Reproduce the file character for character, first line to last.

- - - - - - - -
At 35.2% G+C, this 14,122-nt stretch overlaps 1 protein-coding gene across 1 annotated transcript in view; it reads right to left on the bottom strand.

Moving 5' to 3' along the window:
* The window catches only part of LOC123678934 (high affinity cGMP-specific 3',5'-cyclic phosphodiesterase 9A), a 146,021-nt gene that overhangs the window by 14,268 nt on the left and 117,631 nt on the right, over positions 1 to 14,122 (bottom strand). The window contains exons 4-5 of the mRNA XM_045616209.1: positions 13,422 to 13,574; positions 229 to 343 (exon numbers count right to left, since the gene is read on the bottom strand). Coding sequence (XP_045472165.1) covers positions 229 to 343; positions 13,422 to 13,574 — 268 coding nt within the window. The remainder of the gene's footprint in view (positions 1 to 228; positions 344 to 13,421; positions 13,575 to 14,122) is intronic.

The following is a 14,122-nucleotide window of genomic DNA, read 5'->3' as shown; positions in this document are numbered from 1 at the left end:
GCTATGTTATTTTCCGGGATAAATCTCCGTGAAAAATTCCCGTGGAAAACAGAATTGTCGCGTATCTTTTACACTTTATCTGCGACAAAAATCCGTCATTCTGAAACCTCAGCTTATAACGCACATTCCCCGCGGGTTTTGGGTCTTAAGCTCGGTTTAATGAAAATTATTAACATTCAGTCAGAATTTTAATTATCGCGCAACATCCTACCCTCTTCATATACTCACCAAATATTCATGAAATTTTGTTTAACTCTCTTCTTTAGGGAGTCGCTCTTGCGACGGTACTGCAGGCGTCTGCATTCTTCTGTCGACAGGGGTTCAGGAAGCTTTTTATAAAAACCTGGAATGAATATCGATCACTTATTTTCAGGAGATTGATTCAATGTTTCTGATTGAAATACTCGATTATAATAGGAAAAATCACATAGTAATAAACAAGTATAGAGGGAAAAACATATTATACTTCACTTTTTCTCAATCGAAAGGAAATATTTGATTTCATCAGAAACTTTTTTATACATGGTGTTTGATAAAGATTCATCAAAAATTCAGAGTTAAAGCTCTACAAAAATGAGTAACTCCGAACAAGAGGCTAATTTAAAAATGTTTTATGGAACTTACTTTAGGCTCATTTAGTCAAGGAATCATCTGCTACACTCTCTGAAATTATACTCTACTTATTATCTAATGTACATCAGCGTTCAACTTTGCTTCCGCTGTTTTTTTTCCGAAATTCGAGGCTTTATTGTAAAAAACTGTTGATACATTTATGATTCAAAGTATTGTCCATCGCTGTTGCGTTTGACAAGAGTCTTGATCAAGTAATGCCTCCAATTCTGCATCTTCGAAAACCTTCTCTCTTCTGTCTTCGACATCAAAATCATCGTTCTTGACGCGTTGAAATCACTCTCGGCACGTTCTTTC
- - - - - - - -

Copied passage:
At 35.2% G+C, this 14,122-nt stretch overlaps 1 protein-coding gene across 1 annotated transcript in view; it reads right to left on the bottom strand.

Moving 5' to 3' along the window:
* The window catches only part of LOC123678934 (high affinity cGMP-specific 3',5'-cyclic phosphodiesterase 9A), a 146,021-nt gene that overhangs the window by 14,268 nt on the left and 117,631 nt on the right, over positions 1 to 14,122 (bottom strand). The window contains exons 4-5 of the mRNA XM_045616209.1: positions 13,422 to 13,574; positions 229 to 343 (exon numbers count right to left, since the gene is read on the bottom strand). Coding sequence (XP_045472165.1) covers positions 229 to 343; positions 13,422 to 13,574 — 268 coding nt within the window. The remainder of the gene's footprint in view (positions 1 to 228; positions 344 to 13,421; positions 13,575 to 14,122) is intronic.

The following is a 14,122-nucleotide window of genomic DNA, read 5'->3' as shown; positions in this document are numbered from 1 at the left end:
GCTATGTTATTTTCCGGGATAAATCTCCGTGAAAAATTCCCGTGGAAAACAGAATTGTCGCGTATCTTTTACACTTTATCTGCGACAAAAATCCGTCATTCTGAAACCTCAGCTTATAACGCACATTCCCCGCGGGTTTTGGGTCTTAAGCTCGGTTTAATGAAAATTATTAACATTCAGTCAGAATTTTAATTATCGCGCAACATCCTACCCTCTTCATATACTCACCAAATATTCATGAAATTTTGTTTAACTCTCTTCTTTAGGGAGTCGCTCTTGCGACGGTACTGCAGGCGTCTGCATTCTTCTGTCGACAGGGGTTCAGGAAGCTTTTTATAAAAACCTGGAATGAATATCGATCACTTATTTTCAGGAGATTGATTCAATGTTTCTGATTGAAATACTCGATTATAATAGGAAAAATCACATAGTAATAAACAAGTATAGAGGGAAAAACATATTATACTTCACTTTTTCTCAATCGAAAGGAAATATTTGATTTCATCAGAAACTTTTTTATACATGGTGTTTGATAAAGATTCATCAAAAATTCAGAGTTAAAGCTCTACAAAAATGAGTAACTCCGAACAAGAGGCTAATTTAAAAATGTTTTATGGAACTTACTTTAGGCTCATTTAGTCAAGGAATCATCTGCTACACTCTCTGAAATTATACTCTACTTATTATCTAATGTACATCAGCGTTCAACTTTGCTTCCGCTGTTTTTTTTCCGAAATTCGAGGCTTTATTGTAAAAAACTGTTGATACATTTATGATTCAAAGTATTGTCCATCGCTGTTGCGTTTGACAAGAGTCTTGATCAAGTAATGCCTCCAATTCTGCATCTTCGAAAACCTTCTCTCTTCTGTCTTCGACATCAAAATCATCGTTCTTGACGCGTTGAAATCACTCTCGGCACGTTCTTTC